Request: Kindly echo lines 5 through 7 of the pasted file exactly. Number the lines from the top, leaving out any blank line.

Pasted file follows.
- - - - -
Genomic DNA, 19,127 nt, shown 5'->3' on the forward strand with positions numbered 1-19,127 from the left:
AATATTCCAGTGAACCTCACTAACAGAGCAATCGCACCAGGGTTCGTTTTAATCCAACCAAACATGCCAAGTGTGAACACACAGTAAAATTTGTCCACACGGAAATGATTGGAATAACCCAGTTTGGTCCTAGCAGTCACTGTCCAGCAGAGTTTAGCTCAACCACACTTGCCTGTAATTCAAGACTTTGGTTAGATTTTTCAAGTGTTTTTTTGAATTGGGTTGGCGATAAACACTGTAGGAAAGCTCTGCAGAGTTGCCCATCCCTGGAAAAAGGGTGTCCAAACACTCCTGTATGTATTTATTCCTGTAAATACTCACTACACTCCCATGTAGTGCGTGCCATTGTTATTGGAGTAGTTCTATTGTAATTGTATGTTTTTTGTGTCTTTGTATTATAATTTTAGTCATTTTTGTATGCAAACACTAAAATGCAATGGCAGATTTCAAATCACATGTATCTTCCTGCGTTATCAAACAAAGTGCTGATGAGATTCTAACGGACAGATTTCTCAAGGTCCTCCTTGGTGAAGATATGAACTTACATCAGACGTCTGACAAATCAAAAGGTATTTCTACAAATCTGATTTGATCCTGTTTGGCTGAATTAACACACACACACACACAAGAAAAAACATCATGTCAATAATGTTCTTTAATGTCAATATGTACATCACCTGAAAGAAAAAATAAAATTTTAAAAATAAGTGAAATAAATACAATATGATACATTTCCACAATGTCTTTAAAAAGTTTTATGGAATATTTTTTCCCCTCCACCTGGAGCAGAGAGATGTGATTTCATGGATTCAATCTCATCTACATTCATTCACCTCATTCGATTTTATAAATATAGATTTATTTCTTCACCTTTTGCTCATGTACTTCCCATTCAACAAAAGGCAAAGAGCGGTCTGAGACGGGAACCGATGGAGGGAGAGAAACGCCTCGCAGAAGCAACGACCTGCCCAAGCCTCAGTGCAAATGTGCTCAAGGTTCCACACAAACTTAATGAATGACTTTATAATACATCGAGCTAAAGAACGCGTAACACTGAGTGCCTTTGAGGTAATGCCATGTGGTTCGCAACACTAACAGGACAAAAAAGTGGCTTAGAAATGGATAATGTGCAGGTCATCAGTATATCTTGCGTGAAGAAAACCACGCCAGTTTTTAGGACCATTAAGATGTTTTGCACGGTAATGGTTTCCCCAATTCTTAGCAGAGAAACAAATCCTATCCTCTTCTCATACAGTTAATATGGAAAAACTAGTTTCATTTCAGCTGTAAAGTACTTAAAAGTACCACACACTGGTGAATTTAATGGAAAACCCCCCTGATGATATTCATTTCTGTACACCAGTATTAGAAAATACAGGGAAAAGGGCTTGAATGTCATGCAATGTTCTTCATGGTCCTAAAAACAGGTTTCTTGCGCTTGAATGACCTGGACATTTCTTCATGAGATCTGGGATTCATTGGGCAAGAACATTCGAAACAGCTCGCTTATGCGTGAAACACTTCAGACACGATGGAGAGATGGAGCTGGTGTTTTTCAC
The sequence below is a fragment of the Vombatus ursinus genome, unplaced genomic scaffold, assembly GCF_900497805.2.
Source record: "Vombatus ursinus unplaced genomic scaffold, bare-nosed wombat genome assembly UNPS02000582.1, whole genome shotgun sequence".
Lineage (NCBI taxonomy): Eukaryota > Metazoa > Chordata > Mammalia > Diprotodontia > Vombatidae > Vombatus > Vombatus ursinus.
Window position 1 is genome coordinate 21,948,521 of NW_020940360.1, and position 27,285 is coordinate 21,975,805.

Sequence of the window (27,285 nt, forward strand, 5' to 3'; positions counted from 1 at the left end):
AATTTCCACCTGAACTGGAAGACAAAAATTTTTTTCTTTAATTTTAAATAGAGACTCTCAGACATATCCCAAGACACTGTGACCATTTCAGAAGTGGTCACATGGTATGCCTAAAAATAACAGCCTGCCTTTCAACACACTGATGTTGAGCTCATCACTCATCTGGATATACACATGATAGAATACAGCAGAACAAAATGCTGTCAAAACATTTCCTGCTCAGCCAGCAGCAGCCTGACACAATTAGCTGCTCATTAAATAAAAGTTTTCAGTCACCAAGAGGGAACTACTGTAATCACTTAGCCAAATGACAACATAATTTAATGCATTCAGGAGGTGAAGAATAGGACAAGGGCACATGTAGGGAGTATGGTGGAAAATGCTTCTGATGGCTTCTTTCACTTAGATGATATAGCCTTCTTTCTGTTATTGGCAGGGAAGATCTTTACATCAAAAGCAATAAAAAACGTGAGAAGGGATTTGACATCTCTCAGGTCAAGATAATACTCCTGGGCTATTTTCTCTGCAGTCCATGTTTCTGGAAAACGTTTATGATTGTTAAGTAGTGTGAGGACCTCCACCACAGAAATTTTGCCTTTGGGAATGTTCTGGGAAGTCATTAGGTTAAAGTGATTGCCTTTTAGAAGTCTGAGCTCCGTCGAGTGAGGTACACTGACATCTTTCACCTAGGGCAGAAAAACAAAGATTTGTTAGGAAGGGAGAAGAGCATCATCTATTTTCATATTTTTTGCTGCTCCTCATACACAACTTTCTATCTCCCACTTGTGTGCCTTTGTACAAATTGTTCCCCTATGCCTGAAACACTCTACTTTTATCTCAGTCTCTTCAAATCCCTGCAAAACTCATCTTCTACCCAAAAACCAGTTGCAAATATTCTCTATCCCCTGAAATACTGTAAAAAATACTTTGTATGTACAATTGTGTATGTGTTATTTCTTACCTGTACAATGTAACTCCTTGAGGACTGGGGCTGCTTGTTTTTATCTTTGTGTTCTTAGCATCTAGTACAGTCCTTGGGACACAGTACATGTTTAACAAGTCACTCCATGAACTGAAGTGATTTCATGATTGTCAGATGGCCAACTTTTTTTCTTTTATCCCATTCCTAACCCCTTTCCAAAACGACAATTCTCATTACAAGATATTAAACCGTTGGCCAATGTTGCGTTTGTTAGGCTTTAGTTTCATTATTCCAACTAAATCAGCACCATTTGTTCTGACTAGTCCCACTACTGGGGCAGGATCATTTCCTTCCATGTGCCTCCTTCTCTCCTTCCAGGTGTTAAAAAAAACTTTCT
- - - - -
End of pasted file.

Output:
Lineage (NCBI taxonomy): Eukaryota > Metazoa > Chordata > Mammalia > Diprotodontia > Vombatidae > Vombatus > Vombatus ursinus.
Window position 1 is genome coordinate 21,948,521 of NW_020940360.1, and position 27,285 is coordinate 21,975,805.

Sequence of the window (27,285 nt, forward strand, 5' to 3'; positions counted from 1 at the left end):